We see Google understanding an impressive number of grammatical features, most of which rely on other parts of the text to make sense. Importantly, the green arrows show which features depend on others for their meaning. The number of arrows coming out of ‘took’ show the verb’s importance to the second part of the sentence, which adds additional information to the process the verb describes.
The complexity of the sentence dilutes the salience of ‘Frodo,’ but he is still the most salient entity by far (0.47) thanks to his subject relationship to the main verb. In practice, I have found that making entities the focus of longer sentences is a reliable way of increasing their overall salience score.
3. Entity references
The number of references to an entity is a salience factor mentioned in the original research paper but does not appear to be as powerful. Importantly, unnamed mentions of the entity can contribute to its mention count. As long as they can be identified as the same thing, named (‘Lucy Bronze’), nominal (‘defender’) and pronominal (‘she’) references would all be recognized as the same entity.
A note of caution: do not rely on mention count overmuch. Of all the salience factors, it is the one most likely to reduce the quality of your writing if used poorly. If there is a close relationship between your focus entities and target keywords, you may also risk ‘keyword stuffing’ and devaluing your content in search results.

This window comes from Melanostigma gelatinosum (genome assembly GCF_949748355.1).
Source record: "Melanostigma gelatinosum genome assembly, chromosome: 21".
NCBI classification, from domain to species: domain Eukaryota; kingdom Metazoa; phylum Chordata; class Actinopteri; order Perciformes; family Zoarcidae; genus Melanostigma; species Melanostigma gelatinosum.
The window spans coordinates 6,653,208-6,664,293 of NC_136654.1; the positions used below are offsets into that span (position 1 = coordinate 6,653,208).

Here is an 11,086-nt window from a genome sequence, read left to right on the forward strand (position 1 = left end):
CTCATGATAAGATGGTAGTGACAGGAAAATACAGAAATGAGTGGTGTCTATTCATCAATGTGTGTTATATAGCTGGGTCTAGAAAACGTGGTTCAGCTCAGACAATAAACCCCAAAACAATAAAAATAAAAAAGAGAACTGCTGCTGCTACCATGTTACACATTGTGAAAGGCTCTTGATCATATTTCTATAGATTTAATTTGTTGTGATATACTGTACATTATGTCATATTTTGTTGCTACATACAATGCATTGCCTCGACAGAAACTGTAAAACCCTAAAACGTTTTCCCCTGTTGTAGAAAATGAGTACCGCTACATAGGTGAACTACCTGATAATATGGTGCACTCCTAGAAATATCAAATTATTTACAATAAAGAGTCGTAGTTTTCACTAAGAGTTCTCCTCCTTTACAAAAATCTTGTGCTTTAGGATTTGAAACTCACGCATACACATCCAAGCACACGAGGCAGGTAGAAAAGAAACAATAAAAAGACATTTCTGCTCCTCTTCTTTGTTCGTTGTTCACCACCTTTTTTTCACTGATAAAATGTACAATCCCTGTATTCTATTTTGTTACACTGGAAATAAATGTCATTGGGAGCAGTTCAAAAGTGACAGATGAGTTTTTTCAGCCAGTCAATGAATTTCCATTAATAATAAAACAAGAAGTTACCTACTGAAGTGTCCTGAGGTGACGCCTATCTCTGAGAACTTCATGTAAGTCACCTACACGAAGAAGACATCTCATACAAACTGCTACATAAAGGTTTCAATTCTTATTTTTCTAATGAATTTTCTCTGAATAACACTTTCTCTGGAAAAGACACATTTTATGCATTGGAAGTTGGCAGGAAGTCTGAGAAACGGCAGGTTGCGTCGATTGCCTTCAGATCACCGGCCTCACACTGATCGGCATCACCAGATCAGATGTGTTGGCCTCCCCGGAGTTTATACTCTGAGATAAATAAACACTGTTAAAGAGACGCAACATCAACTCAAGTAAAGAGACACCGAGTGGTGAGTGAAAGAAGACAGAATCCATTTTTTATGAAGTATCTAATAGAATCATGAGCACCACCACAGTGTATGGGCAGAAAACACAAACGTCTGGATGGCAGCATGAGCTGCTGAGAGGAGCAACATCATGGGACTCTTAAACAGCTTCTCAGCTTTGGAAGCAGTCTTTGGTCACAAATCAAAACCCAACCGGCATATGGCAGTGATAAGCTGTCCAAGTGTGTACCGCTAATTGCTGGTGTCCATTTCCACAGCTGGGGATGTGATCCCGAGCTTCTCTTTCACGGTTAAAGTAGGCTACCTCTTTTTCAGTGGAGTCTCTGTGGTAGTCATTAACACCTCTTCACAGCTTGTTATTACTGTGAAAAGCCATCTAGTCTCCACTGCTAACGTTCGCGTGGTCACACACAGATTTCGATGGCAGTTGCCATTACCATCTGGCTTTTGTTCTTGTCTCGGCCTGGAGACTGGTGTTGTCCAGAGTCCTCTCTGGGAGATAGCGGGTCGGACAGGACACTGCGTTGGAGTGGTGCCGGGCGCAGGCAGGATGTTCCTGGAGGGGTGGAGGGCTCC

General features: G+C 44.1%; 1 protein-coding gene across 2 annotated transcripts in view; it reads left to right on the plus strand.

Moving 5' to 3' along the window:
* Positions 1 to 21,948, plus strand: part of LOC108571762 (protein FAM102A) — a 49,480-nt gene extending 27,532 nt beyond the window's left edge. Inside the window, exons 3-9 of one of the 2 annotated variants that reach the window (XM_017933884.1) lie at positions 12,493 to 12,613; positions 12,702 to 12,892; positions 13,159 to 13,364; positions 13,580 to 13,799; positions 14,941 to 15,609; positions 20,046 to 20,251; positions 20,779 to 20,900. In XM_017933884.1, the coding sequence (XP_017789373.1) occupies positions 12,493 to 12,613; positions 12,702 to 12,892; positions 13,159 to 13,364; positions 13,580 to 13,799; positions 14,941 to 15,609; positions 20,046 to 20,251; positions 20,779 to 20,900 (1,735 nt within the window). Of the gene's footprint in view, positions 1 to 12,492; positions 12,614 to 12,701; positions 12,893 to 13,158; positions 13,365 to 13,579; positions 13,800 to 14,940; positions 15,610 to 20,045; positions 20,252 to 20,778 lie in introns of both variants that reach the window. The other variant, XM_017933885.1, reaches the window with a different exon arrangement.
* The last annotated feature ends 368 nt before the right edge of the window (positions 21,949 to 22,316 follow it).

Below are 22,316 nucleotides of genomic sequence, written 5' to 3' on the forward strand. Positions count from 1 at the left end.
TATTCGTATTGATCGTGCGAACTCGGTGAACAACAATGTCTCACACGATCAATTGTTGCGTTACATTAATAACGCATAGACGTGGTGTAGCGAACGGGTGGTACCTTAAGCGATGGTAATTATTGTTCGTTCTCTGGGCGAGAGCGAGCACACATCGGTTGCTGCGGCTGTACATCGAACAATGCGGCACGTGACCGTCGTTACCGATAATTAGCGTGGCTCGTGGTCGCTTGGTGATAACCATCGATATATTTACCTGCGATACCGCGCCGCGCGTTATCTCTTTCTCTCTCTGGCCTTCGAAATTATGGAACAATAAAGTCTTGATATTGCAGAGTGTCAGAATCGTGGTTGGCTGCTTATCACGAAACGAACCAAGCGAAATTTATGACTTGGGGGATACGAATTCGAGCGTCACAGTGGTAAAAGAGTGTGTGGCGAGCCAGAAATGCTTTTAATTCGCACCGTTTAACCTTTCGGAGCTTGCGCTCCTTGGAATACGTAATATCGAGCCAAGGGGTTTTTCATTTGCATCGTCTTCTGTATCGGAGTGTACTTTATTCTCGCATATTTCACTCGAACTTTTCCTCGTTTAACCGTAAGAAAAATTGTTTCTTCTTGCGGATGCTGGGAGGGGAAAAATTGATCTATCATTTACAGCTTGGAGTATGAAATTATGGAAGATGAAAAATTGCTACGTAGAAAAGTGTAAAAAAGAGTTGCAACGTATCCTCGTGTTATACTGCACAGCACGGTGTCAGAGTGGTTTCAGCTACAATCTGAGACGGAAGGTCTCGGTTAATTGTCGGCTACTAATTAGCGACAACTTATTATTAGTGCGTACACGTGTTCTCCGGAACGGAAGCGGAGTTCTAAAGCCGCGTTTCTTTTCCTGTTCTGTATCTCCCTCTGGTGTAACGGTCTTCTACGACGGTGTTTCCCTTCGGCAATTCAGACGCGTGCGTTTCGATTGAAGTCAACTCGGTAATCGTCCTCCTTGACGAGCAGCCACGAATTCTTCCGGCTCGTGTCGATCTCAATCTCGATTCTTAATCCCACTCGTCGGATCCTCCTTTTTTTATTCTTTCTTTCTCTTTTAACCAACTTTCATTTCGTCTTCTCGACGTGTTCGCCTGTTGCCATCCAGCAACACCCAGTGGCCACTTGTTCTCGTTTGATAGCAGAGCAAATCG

4. The entity graph
In their paper, Google engineers Dunietz and Gillick discuss the ‘entity graph,’ a way of understanding the connectedness of entities that draws on the same ideas as PageRank. PageRank is a defining feature of Google that evaluates the authority of a site based on the number and quality of links pointing to it. In the same way, the entity graph allows Google’s AI to assess the importance of an entity within a text-based on its relationship to the other entities mentioned.
The paper uses the example of a US senator’s name being seen as more salient in articles where various political figures and government institutions are mentioned. Although it is hard to test for it in the API demo, I can’t see any reason why Google would remove entity connectedness as a salience factor within organic search.